This reminds me of how I made my decision to take science stream rather than arts stream in Grade 9 (ages ago). I made that choice without much thinking, but essentially for a few reasons: 1. science stream offered much wider choices in society and university subject choices; 2. the science classes were a lot better taught in my school; 3. Science subjects took less effort than arts subjects and i was quite lazy.

To a certain extent I regret that decision. While I think I only managed to come so far because I had taken science and got the grades, I would have liked arts subjects a lot more in retrospect.

The point I'm trying to make is that when young people make critical decisions in life, they rarely have the complete picture. It helps a lot to have someone go through the options and help them to make an 'informed' choice as far as possible.

On a more macroscopic level, this is essential to an efficient allocation of resources. Students are better informed about what they have to do in order to achieve their dreams. For example, if they want to be a designer, they need to take certain subjects in schools, that kind of thing. Opportunities are meaningless if they are not known and cannot be taken up by the 'right' people.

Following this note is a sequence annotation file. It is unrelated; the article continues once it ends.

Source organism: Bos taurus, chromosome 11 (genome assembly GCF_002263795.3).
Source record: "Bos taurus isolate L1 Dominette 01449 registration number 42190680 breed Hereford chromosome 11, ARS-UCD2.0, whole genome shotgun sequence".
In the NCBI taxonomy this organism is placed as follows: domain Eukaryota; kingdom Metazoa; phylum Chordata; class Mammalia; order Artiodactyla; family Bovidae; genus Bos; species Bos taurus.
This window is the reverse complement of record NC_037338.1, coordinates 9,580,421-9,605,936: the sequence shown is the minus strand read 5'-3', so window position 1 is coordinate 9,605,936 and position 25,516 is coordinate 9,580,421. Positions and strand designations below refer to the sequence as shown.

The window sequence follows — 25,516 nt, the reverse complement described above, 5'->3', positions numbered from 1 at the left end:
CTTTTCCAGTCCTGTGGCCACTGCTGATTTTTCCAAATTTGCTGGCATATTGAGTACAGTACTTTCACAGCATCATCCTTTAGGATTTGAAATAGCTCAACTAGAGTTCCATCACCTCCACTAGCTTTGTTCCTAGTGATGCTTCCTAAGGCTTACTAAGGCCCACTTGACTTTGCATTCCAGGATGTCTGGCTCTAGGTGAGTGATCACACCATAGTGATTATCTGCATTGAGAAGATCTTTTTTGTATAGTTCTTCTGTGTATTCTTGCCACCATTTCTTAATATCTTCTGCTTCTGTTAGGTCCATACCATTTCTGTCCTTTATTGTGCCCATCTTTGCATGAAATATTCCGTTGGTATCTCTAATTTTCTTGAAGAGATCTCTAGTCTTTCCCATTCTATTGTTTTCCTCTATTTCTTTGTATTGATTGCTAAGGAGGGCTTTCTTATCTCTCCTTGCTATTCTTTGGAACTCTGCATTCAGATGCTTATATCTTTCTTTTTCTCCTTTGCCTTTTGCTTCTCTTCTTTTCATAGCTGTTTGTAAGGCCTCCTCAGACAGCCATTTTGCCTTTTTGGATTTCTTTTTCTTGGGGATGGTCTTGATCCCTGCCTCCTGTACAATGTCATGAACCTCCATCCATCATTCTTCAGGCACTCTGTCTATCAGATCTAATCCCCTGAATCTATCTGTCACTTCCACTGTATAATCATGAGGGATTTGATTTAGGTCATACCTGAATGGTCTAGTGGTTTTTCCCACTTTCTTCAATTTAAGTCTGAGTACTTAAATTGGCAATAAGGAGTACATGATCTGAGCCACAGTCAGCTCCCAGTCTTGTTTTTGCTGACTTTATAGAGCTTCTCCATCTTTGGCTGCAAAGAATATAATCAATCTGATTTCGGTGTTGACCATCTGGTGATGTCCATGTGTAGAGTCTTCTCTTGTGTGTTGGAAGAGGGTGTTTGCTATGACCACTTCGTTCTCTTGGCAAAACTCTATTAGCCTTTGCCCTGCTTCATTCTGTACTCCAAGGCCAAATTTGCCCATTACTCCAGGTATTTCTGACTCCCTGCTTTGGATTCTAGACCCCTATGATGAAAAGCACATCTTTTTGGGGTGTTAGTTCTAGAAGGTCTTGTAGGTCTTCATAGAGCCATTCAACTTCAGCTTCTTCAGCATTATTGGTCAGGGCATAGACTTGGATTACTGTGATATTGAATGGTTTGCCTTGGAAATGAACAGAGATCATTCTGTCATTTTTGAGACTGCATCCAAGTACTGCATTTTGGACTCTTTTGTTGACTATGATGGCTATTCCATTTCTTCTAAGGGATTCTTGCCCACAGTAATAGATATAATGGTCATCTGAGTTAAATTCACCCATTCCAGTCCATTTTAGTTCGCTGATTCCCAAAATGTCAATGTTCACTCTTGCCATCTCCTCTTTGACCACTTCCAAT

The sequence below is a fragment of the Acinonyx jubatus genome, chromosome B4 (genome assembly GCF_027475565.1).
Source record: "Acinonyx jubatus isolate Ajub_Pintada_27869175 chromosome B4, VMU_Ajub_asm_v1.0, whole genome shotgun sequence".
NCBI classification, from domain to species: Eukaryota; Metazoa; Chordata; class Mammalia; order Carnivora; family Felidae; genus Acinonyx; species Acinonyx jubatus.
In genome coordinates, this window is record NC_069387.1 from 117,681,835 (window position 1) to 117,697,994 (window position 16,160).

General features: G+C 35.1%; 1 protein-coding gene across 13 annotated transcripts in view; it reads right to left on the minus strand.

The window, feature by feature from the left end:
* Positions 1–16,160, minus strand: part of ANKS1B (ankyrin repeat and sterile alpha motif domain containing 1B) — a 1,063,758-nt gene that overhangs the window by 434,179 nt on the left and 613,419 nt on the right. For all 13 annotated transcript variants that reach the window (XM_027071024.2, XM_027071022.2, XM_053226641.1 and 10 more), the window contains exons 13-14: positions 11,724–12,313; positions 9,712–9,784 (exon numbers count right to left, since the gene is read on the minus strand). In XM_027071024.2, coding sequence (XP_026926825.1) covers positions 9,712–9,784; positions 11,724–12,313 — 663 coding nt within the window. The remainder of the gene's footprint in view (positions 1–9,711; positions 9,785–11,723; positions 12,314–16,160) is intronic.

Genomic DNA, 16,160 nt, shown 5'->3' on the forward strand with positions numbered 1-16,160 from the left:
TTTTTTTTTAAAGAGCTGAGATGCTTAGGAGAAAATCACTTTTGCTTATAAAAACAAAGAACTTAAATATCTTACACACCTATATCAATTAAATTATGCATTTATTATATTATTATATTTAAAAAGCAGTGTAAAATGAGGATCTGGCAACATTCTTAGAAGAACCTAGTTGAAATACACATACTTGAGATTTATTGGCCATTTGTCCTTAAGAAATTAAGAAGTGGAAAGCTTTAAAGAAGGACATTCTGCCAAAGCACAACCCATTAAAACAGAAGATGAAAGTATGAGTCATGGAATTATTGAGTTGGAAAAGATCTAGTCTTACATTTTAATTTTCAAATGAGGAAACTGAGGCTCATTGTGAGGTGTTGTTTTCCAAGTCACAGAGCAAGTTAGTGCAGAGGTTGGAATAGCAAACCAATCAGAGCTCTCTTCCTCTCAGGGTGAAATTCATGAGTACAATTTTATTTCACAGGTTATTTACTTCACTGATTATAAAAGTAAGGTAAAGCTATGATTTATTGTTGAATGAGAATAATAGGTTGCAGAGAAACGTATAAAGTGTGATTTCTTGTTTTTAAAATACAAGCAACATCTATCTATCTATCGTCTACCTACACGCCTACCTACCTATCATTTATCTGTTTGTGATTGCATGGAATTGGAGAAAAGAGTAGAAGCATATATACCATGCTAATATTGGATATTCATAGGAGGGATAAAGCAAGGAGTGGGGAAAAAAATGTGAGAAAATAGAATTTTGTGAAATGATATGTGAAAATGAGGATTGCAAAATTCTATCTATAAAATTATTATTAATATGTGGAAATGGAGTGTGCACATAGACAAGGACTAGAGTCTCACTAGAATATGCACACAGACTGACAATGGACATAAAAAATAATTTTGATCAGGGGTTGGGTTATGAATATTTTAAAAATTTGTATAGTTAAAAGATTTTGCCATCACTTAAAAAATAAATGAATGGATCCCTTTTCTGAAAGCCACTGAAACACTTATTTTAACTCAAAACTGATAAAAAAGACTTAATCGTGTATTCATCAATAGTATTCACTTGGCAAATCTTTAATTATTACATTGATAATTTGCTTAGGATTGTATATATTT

Having individual professional advice for everybody makes it more likely for students to know how to get to their desired paths of life.

I see this as a key aspect of the ability of Finnish education system to channel people into the right fields for them in society.

Self-respect: some food for thought...

I had a short chat with a teacher from Moision School at the train station before heading back to Helsinki. I shared with him my frustration with the education system in Hong Kong, and how teachers don't get the same respect as in Finland. He asked me this question: 'do the teachers respect themselves in HK?'

I gather he didn't mean to make a massive criticism about teachers on no basis. I myself can testify to the significant number of very decent and respectable teachers in HK. But his remark seems to suggest all the teachers in Finland in his opinion 'really respect their job as teachers' - it's quite something to say. He raised that question in a disinterested way and wasn't trying to boast about anything. This nonetheless touches on one of the critical reasons for the success of Finnish education system - good, responsible teachers.